“ANZ’s directors have attested to compliance despite the approved model not being used since 2014. The fact that this issue was not identified for so long highlights a persistent weakness with ANZ’s assurance process.”
So, while the RBNZ is busy radically lifting capital requirements for Australian banks, and censuring them for their sloppy and dodgy adherence to standards, the still split monetary and prudential authorities in Australia are being left in the dust.
As reported last week, there is not even any kind of consistency for Australian banks in the way they report their negative equity, nor therefore LVRs and capital:
ANZ’s negative equity data was the highest of the big four at 5 per cent, or 4.25 per cent when offset accounts are factored in. Macquarie said ANZ’s approach – which used combined customer debt secured by property divided by property value – was the most granular and the most “conservative”.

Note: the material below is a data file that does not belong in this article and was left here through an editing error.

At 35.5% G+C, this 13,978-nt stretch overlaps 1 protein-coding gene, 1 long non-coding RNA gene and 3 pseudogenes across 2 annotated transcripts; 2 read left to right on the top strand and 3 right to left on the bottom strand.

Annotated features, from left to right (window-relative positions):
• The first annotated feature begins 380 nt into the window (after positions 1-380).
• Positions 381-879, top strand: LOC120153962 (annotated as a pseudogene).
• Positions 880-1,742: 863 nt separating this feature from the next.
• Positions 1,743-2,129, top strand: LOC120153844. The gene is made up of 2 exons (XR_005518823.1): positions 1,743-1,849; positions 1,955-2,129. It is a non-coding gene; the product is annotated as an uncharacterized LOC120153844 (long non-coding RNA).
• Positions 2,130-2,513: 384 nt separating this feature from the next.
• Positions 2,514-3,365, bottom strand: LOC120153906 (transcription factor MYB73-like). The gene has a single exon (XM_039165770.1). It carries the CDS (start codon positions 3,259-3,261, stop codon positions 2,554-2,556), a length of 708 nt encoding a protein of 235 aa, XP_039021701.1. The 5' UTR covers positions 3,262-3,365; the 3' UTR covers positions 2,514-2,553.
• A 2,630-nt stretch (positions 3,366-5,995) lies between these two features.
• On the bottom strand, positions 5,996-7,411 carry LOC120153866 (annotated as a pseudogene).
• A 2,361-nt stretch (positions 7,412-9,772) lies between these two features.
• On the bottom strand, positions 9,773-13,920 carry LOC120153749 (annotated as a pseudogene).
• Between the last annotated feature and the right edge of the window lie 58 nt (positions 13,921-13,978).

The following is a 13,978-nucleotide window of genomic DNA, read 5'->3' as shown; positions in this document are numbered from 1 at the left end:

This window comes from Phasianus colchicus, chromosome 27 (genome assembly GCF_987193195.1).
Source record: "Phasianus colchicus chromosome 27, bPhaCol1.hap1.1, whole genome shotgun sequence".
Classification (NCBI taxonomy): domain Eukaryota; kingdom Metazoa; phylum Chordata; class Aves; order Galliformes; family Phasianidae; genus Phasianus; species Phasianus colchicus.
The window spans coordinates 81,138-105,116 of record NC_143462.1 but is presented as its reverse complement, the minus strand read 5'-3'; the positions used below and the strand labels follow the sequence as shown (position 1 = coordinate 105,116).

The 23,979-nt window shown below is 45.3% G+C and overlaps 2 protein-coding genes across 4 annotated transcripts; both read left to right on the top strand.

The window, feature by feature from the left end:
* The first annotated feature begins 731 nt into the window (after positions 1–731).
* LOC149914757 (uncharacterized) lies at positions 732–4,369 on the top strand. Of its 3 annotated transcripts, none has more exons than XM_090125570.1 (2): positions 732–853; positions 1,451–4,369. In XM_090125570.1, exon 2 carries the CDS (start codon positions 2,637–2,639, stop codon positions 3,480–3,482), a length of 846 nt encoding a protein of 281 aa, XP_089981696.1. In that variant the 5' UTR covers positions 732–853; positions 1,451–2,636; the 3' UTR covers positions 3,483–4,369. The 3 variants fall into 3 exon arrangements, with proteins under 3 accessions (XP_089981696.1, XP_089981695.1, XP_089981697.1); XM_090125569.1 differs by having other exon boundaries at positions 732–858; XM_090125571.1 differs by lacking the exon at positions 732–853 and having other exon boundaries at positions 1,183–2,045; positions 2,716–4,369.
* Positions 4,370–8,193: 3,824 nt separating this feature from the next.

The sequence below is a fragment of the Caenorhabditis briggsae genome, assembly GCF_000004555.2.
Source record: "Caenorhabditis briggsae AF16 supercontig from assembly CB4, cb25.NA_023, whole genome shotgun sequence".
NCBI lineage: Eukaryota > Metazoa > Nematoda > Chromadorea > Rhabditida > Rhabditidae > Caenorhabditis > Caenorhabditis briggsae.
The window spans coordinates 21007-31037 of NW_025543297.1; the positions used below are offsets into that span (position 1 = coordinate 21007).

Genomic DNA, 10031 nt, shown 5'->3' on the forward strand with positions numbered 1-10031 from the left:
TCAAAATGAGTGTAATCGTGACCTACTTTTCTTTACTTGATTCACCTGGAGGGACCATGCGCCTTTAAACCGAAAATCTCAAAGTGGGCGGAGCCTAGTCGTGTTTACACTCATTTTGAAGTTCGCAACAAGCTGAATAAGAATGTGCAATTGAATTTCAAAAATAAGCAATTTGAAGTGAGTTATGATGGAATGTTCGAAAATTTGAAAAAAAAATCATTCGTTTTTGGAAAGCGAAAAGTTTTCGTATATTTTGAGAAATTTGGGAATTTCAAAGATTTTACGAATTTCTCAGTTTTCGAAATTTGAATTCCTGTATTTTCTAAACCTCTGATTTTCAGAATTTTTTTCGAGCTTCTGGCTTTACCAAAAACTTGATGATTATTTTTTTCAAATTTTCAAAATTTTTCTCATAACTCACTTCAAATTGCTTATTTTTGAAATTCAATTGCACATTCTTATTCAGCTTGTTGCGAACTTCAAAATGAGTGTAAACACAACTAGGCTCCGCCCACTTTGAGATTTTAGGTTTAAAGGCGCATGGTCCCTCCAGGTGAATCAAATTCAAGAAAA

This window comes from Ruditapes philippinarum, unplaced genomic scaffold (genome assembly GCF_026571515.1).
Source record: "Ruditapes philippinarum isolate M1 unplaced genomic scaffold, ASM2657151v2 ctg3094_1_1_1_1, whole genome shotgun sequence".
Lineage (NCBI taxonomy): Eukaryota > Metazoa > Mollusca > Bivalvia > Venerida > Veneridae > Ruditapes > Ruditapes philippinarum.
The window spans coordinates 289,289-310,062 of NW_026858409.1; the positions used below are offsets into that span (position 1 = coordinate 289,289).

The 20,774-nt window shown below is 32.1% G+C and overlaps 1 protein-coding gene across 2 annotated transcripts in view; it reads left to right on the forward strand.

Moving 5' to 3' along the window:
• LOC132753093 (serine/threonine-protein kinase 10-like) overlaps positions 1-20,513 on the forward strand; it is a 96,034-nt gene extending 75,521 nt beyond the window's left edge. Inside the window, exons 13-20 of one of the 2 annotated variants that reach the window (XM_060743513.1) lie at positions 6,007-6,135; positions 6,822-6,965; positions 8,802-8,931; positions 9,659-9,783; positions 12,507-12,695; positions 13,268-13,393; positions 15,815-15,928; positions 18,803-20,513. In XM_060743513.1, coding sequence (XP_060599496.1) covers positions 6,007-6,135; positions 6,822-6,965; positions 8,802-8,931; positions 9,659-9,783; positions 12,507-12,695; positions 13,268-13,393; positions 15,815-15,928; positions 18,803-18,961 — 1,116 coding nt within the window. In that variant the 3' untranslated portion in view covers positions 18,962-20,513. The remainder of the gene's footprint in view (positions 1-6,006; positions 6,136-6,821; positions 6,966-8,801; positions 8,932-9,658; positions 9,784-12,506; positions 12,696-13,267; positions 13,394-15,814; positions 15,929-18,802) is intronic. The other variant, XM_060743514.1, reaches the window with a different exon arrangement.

CBA uses a similar methodology for arriving at its figure, but unlike rival banks its published figure disclosed the number of loans rather than overall value. Benchmarking against the RBA data, Macquarie suggested negative equity could be as high as 4.2 per cent across the book.
NAB used a state-based pricing index “which in our view materially understates the extent of the issue”, Mr German said.
Macquarie found Westpac’s figures were also inconsistent, noting its negative equity exposure in Western Australia was just 4 per cent, compared to the RBA’s figure of 14 per cent.